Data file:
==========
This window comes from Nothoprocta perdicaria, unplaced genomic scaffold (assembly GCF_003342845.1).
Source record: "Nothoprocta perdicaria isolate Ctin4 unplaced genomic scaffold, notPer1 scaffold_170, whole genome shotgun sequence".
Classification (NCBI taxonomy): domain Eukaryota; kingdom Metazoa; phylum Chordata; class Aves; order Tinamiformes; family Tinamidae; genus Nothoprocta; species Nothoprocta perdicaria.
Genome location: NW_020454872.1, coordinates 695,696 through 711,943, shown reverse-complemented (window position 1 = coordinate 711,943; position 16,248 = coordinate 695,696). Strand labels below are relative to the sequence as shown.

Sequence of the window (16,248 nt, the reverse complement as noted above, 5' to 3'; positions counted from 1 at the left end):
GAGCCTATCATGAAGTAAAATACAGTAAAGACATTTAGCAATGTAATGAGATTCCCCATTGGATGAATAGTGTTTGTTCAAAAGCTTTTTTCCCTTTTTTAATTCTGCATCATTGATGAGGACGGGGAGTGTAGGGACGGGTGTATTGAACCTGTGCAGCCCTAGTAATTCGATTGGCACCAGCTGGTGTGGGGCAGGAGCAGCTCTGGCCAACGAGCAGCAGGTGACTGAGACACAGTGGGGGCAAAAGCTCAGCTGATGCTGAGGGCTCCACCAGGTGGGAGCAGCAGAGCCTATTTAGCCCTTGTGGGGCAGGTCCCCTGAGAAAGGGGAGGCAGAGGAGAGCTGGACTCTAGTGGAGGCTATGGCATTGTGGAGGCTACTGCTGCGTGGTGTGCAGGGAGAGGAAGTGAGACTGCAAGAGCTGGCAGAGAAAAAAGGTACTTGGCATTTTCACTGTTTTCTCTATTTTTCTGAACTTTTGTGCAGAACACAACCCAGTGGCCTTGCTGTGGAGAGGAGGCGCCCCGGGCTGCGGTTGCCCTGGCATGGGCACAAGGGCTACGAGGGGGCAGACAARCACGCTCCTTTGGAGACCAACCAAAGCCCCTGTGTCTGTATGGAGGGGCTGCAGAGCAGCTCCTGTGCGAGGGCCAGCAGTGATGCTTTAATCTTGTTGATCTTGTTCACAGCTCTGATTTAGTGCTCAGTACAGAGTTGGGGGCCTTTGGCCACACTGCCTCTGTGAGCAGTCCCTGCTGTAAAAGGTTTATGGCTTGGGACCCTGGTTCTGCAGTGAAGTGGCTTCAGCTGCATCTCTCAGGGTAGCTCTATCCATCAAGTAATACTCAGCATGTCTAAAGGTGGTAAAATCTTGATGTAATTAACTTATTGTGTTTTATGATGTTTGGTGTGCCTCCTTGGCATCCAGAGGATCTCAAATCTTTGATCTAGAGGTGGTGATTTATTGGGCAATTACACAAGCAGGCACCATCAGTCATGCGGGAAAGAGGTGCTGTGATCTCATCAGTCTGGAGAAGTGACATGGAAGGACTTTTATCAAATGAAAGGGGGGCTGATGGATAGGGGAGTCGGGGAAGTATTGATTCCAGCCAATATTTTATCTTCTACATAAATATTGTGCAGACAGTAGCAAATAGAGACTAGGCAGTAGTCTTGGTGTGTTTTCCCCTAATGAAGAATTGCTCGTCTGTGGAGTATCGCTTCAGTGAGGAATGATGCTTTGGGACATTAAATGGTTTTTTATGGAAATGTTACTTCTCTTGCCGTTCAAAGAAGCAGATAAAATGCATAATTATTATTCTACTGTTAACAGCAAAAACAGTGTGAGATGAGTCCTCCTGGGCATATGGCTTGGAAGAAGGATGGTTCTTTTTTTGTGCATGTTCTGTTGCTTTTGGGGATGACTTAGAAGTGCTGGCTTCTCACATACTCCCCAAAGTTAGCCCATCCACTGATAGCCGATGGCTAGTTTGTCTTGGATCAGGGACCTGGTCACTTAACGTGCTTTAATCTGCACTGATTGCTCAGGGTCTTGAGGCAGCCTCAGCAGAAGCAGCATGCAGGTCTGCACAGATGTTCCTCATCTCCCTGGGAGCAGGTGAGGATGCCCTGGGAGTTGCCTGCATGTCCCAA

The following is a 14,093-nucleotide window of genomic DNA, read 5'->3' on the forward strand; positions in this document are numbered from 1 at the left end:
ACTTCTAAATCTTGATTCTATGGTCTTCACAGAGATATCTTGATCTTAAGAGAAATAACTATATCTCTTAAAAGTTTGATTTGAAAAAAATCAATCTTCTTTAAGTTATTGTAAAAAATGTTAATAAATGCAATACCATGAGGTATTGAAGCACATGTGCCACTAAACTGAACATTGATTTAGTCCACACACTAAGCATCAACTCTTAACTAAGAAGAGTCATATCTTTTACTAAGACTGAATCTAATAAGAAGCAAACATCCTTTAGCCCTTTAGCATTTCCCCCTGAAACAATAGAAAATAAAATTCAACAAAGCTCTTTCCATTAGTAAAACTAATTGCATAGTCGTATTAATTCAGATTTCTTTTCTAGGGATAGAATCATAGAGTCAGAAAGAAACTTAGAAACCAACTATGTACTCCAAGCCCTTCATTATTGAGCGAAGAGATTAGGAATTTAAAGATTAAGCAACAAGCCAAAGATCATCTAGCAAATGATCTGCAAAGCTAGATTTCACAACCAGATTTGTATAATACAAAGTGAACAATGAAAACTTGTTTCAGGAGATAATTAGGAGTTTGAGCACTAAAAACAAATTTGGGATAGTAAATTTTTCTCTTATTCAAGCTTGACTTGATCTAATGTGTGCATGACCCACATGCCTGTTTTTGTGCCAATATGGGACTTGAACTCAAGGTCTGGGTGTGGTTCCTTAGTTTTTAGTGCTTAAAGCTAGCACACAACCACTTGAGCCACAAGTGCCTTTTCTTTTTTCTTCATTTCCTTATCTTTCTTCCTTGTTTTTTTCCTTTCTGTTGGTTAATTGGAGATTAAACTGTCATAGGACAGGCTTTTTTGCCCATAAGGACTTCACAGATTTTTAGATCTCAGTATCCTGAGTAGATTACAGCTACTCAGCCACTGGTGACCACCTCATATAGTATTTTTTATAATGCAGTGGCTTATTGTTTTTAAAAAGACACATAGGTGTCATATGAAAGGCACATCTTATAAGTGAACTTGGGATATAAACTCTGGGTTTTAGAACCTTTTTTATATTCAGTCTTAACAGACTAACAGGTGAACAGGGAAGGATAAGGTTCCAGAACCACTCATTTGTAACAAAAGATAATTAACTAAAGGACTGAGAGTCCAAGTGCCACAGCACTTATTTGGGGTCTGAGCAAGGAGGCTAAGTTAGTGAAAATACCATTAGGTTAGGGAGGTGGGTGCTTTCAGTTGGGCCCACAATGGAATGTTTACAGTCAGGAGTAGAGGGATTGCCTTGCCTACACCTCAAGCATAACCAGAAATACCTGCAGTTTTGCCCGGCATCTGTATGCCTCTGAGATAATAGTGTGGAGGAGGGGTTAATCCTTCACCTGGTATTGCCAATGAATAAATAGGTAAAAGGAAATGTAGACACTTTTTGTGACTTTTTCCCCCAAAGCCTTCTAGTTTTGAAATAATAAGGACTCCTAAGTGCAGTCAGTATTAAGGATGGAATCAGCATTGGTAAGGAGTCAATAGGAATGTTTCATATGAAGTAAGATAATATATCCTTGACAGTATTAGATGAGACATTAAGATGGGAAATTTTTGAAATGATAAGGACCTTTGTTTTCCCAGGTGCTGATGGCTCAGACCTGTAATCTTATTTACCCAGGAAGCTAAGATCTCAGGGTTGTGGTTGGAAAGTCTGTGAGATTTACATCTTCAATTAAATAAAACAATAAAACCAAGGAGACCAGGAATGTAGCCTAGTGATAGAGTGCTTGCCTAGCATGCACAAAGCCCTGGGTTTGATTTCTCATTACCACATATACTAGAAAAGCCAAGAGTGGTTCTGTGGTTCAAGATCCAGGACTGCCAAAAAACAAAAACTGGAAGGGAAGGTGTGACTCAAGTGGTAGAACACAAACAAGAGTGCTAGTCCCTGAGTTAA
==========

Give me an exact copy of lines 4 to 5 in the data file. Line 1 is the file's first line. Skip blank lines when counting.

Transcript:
Genome location: NW_020454872.1, coordinates 695,696 through 711,943, shown reverse-complemented (window position 1 = coordinate 711,943; position 16,248 = coordinate 695,696). Strand labels below are relative to the sequence as shown.

Sequence of the window (16,248 nt, the reverse complement as noted above, 5' to 3'; positions counted from 1 at the left end):